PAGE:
Compare this scene to the scene from Heartbreak House by George Bernard Shaw.
Have students look for examples of satire in today’s world (advertising, film, etc.).

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Melodrama: Uncle Tom’s Cabin

This reader’s theater performance spotlights a scene from George Aiken’s 19th-century dramatization of the novel Uncle Tom’s Cabin. The book, written by Harriett Beecher Stowe, was the best-selling novel of the 19th century and was both praised for its anti-slavery stance and criticized for perpetuating racial stereotypes. In this scene, escaped slave Eliza reunites with her husband, George, and their friend Phineas. She recounts how she crossed the Ohio River with her child while fleeing from slave hunters. The scene shows the exaggerated language and performance typical of melodramas, the popular theater style of the time. Director Robert Pickering provides contextual information.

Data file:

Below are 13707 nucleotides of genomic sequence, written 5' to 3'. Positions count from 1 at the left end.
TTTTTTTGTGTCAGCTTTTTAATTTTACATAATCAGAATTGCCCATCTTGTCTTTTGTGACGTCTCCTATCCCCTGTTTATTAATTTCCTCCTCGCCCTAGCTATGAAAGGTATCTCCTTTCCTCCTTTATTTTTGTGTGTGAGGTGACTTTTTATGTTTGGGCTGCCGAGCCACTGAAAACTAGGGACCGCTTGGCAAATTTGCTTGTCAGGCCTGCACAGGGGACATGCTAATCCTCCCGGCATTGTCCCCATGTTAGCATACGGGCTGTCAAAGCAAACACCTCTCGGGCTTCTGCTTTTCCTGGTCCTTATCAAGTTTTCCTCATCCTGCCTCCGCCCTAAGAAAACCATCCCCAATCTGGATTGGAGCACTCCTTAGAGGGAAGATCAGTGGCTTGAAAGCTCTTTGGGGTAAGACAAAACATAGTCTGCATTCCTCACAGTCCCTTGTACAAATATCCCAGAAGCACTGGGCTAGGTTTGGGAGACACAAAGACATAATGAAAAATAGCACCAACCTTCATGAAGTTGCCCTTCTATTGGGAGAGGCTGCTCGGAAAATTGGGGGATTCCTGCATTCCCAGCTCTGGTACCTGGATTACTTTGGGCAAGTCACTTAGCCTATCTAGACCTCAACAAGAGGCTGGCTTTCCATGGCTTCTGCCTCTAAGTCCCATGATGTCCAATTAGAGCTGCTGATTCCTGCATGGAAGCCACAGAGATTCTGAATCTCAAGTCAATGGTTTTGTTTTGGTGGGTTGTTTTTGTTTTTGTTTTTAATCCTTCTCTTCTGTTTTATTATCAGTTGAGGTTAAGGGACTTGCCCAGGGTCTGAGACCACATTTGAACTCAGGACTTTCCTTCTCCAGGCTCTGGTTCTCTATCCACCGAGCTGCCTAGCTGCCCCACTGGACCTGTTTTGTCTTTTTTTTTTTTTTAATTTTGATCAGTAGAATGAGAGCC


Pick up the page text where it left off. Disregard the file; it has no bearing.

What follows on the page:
Suggested Uses:
Show to initiate a discussion of melodrama.
Show and compare to the novel Uncle Tom’s Cabin.
Have students write and perform melodramatic scenes based on books they have read.
Have students research the origins of the character of Uncle Tom, said to be based on Josiah Henson of Henderson, KY.
Have students discuss how melodrama exists today (in soap operas, etc.).

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Realism: A Doll’s House